Useful information on how Google indexes dating sites
Continuing on my previous article on how to find the best free date sites, I offer some insights on how the big brother Google actually goes about indexing dating websites. If you ever witnessed the dawn of the internet boom when Yahoo was King, you will see that the number of sites were far and few and lacked any useful data. At that time, it was just a way to get a presence online, let alone offer any quality content that users could make use of. Also the search engines were not that picky or sophisticated enough to really analyze a website and to provide relevant data to the search user. One could get to the top of the search engine for certain keywords by simply providing the keywords in the title and meta-tags!
Today, the standards of search engines and search results have changed tremendously and Matt Cutts of Google does an excellent job of presenting these evolutionary changes here in the following youtube video…
So, how does Google go about indexing dating sites?
Firstly, you have to remember that Google doesn’t define categories as we see it, this was done a long time back with Yahoo and AltaVista where websites were categorized according to specific primary categories such as Technology, Food, Economics etc. You don’t have to tell Google how to index your site in those categories, Google goes about indexing, categorizing by analyzing the website through inbound links, outgoing links, recurrence of keywords on the site and many other factors. Due to it’s heavy investment in building the algorithms that define it’s indexes, Google almost always invariably gets it right, hence occupies 85% of the world searches. At the end of the day, Google wants to provide the best service for the end user who are looking for relevant information to the searches they conduct.
When it comes to indexing dating sites, Google takes into many factors into account and only a handful of the important ones will be discussed here. Apart from the website which can provide pertinent information about it’s purpose, Google relies on ‘external’ factors that give more meaning and sense to the websites under consideration. After all, if it relied on just purely indexing the website, we would have a plethora of spammy websites in existence today who would all be vying for the top search positions to maximize traffic. These external factors I talked about earlier, include ‘referral’ websites that have some authority. For example, Google would give more weight to a CNN article reporting a ‘dating site’ in one of it’s post. However, it doesn’t quite end there, because CNN maybe reporting on scam dating websites and if Google simply went ahead and gave value to these sites it would be doing a gross injustice. These is where Googles’s algorithms (which are many) can get complex and evolves with time and have upset many webmasters and kept them on their toes.
The important thing to remember is that the days of simply tweaking and technically optimizing the site are not sufficient to get you to rank higher although it does help by being more clear to search engine robots. What matters are quality content, authority in the domain space, quality referral sites linking back and the analysis of user activity on the site.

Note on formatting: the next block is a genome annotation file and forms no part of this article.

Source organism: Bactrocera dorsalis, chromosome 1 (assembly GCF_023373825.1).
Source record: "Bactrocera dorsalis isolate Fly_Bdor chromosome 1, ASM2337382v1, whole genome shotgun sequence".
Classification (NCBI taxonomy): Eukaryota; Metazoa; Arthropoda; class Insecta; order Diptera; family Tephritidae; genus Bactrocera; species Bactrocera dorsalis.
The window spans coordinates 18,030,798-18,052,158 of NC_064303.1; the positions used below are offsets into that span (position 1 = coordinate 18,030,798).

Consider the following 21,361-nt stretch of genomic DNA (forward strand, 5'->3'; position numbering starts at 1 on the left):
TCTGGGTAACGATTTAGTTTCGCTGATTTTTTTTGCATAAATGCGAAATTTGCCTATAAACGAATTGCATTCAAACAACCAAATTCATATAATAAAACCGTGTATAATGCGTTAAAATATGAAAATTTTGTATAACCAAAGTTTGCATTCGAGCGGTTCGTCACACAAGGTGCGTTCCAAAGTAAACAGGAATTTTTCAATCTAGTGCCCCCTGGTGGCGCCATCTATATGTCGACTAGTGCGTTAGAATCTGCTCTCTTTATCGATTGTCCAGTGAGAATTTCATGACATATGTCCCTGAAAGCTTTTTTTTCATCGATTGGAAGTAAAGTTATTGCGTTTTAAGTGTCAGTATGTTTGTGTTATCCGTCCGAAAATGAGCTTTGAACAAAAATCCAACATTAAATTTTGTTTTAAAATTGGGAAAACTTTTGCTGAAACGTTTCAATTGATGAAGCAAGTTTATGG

The other factors that one can intuitively guess are social factors. For example, if facebook users are talking about this free dating site and getting a lot of referrals then, naturally Google would want to put more weight to this. Google has been smart about the future of search by providing many tools to the webmaster such as Analytics, Webmasters, Trends and more. Not only has this benefited webmasters in optimizing their site for the search engine, it has allowed Google to monitor the performance of each of these websites which no doubt they can take into consideration in their indexing. For example, in Analytics, there is a figure for Bounce Rate and Session Time and these tell how a user interacts with the site once they have landed on them. If the bounce rate is high ie. they go through a single page and away from the site, then it could be considered low quality depending on what keywords they typed to get to it. If they remain on the site and visit several pages over a few minutes period, it maybe considered to be of value to the end user and as such Google will give this some weighting. One needs to understand that Google will only take aggregated values of user searches and not on single users alone because mass interest will be a better reflection of the overall relevancy and importance of the site.
Dating sites of today are very structured in it’s layout and functionality, it will usually have a sign-up page where users can register, conduct searches of other members on the site, read interesting articles or blogs about dating and relationships. No doubt, Google has already determined this as a criteria which it can use to determine relevant searches to send in it’s direction. Unfortunately, the competition for the keywords are very high as many dating sites vie for the top positions and only a few succeed. However, if sites cannot compete in the organic searches of Google, they have the option to ‘bid’ for those keywords and be placed at the top fold of the search or the column to the right. Hopefully, next time you go hunting for dating sites, you will be armed with a little bit more information as to what is happening behind the scenes.